The Enigmatic Giant
Review by Orb
Where do I begin? I have found myself, for the past several weeks,
consumed by Alida, a refreshingly complex and well-designed
first-person, point-and-click adventure game from independent
Australian developer Dejavu Worlds. Really consumed. Bad. But
it's now over, and I'm here to tell you the tale. First let me
say I haven't had a game eat away at me like this for a long time.
It's really been a great season for point-and-click fans, with
the recent independent releases of the soon-to-be-published Rhem
and the critically acclaimed Dark
Fall, both fine examples of the burgeoning independent
adventure game movement. Add Alida to this lineup, and
it becomes apparent that the market for adventure games is evolving,
with some really exciting, quality titles making their way out
to the public on their own.
Alida is the story of four musicians who have achieved
worldwide fame and accolades for their craft and have made a potful
of money as a result. They decide to take their earnings and build
a monumental theme park in the shape of a monster guitar on an
island ten miles out to sea. The island has lain deserted for
fifteen years, and one of the musicians goes back to Alida for
reasons unknown. You are contacted by his wifeshe has become
suspicious and concerned as she has not heard from her husband
in a while. It is your job to go to Alida, locate Arin, her husband,
and find out what has happened. In the process you uncover a dark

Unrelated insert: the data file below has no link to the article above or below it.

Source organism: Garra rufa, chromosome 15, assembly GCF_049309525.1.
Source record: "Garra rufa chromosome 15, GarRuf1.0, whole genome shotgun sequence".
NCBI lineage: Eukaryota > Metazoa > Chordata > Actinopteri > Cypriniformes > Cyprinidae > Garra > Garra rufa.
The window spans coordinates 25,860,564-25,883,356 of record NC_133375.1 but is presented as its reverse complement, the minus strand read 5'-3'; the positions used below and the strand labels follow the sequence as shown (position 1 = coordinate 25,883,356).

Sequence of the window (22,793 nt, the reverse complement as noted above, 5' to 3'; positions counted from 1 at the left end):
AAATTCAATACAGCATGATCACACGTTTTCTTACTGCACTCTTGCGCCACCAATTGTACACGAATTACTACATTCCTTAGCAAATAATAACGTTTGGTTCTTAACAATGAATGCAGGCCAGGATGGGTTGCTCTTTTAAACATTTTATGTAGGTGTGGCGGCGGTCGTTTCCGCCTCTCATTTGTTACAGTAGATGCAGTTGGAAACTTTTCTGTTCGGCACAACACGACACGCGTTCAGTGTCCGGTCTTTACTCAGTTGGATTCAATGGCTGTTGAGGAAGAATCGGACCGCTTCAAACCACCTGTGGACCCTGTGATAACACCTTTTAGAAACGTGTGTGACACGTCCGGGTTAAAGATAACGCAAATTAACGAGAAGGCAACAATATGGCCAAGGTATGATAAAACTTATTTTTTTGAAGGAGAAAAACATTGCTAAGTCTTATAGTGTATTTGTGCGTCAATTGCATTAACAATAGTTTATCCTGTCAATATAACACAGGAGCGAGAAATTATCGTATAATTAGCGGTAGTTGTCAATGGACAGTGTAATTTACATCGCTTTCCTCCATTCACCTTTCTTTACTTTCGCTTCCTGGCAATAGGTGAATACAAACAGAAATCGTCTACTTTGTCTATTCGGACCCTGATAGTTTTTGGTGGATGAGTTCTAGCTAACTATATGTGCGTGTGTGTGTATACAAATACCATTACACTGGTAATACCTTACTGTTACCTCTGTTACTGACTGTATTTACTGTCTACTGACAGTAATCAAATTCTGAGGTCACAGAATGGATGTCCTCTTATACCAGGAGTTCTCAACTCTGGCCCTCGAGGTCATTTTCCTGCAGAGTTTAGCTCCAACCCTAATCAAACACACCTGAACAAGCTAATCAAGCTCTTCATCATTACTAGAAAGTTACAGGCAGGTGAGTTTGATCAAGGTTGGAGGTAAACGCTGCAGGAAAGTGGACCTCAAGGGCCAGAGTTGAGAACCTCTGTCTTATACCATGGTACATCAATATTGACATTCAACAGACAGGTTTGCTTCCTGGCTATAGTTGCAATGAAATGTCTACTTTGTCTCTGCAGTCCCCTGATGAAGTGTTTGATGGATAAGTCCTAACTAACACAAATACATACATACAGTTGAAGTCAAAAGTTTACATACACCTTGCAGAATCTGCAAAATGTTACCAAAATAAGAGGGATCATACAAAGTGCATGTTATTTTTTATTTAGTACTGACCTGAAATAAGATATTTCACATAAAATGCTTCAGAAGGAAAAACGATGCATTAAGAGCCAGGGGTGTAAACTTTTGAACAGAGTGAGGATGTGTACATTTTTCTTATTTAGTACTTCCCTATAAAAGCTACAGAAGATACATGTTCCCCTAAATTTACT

story of jealousy and greed.
The graphics are a stunning accomplishment, especially for an
indie developer. Textures are really well-defined and amazingly
detailed. The minutiae in such things as wallpaper really add
to the degree of immersion in the game. The cutscenes rival in
quality any of the bigger, more well-known adventure game titles.
People that love these sort of games will adore Alida. Myst
detractors will not. So if you don't like Myst-style
games, don't even open your trap to yapjust move on to the
next sideshow booth, fella. It seems that with Alida, the
intention was not to try and win those sorts over, but rather
to do a fabulous job crafting a game in this popular niche style.
The game interface is very simple. Controls are found by running
the cursor along the top of the screen to access the drop-down
menus. The cursor is the classic white hand, which changes based
on the directions available for travel or to show that items may
be picked up or moved. There are some transitional lags that can
be handled by adjusting the speed of transitions, and the motion
of the sea water can also be switched off in the interest of transition
speed. There is also a rocket mode that lets you jump directly
to the end of previously traversed paths.
I really want to not forget to mention something about the soundtrack.
There is no constant looping of music throughout the game, but
rather music is included in specific spots to heighten the dramatic
effect, and indeed it does. Quite often I found myself with goosebumps
when I would access an area and music would begin. And I must
say, the music is of incredible quality. It fits amazingly well
with each environment and adds much to the gameplay. It's also
really beautiful in its own rightit is reminiscent of the
style created by the Rand brothers for the Myst series.
Certainly it is at least as evocative, giving the feeling of something
deep and mysterious in front of you. This is some of the best
adventure game music I've heard, and that's after playing hundreds
of adventure games. I can think of only a handful I have enjoyed
There's a small bit of FMV, and the acting is certainly in keeping